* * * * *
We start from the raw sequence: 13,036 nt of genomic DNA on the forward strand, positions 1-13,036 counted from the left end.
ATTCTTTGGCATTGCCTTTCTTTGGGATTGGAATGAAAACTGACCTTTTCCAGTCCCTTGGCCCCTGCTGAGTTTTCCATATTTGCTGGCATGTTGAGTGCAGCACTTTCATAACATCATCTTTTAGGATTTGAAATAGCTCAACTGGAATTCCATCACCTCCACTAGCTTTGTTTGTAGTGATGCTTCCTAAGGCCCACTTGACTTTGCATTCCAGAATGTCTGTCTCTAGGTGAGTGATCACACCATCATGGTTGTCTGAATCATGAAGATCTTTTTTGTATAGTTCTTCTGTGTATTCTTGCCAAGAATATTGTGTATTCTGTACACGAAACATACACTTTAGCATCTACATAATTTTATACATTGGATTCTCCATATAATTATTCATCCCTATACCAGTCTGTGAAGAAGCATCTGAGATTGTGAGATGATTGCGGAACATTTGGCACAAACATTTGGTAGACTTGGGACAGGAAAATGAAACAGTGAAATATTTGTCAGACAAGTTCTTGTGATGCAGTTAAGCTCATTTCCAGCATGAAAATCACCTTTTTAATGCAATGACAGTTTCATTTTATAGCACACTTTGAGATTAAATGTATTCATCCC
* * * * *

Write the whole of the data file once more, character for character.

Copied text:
We start from the raw sequence: 13,036 nt of genomic DNA on the forward strand, positions 1-13,036 counted from the left end.
ATTCTTTGGCATTGCCTTTCTTTGGGATTGGAATGAAAACTGACCTTTTCCAGTCCCTTGGCCCCTGCTGAGTTTTCCATATTTGCTGGCATGTTGAGTGCAGCACTTTCATAACATCATCTTTTAGGATTTGAAATAGCTCAACTGGAATTCCATCACCTCCACTAGCTTTGTTTGTAGTGATGCTTCCTAAGGCCCACTTGACTTTGCATTCCAGAATGTCTGTCTCTAGGTGAGTGATCACACCATCATGGTTGTCTGAATCATGAAGATCTTTTTTGTATAGTTCTTCTGTGTATTCTTGCCAAGAATATTGTGTATTCTGTACACGAAACATACACTTTAGCATCTACATAATTTTATACATTGGATTCTCCATATAATTATTCATCCCTATACCAGTCTGTGAAGAAGCATCTGAGATTGTGAGATGATTGCGGAACATTTGGCACAAACATTTGGTAGACTTGGGACAGGAAAATGAAACAGTGAAATATTTGTCAGACAAGTTCTTGTGATGCAGTTAAGCTCATTTCCAGCATGAAAATCACCTTTTTAATGCAATGACAGTTTCATTTTATAGCACACTTTGAGATTAAATGTATTCATCCC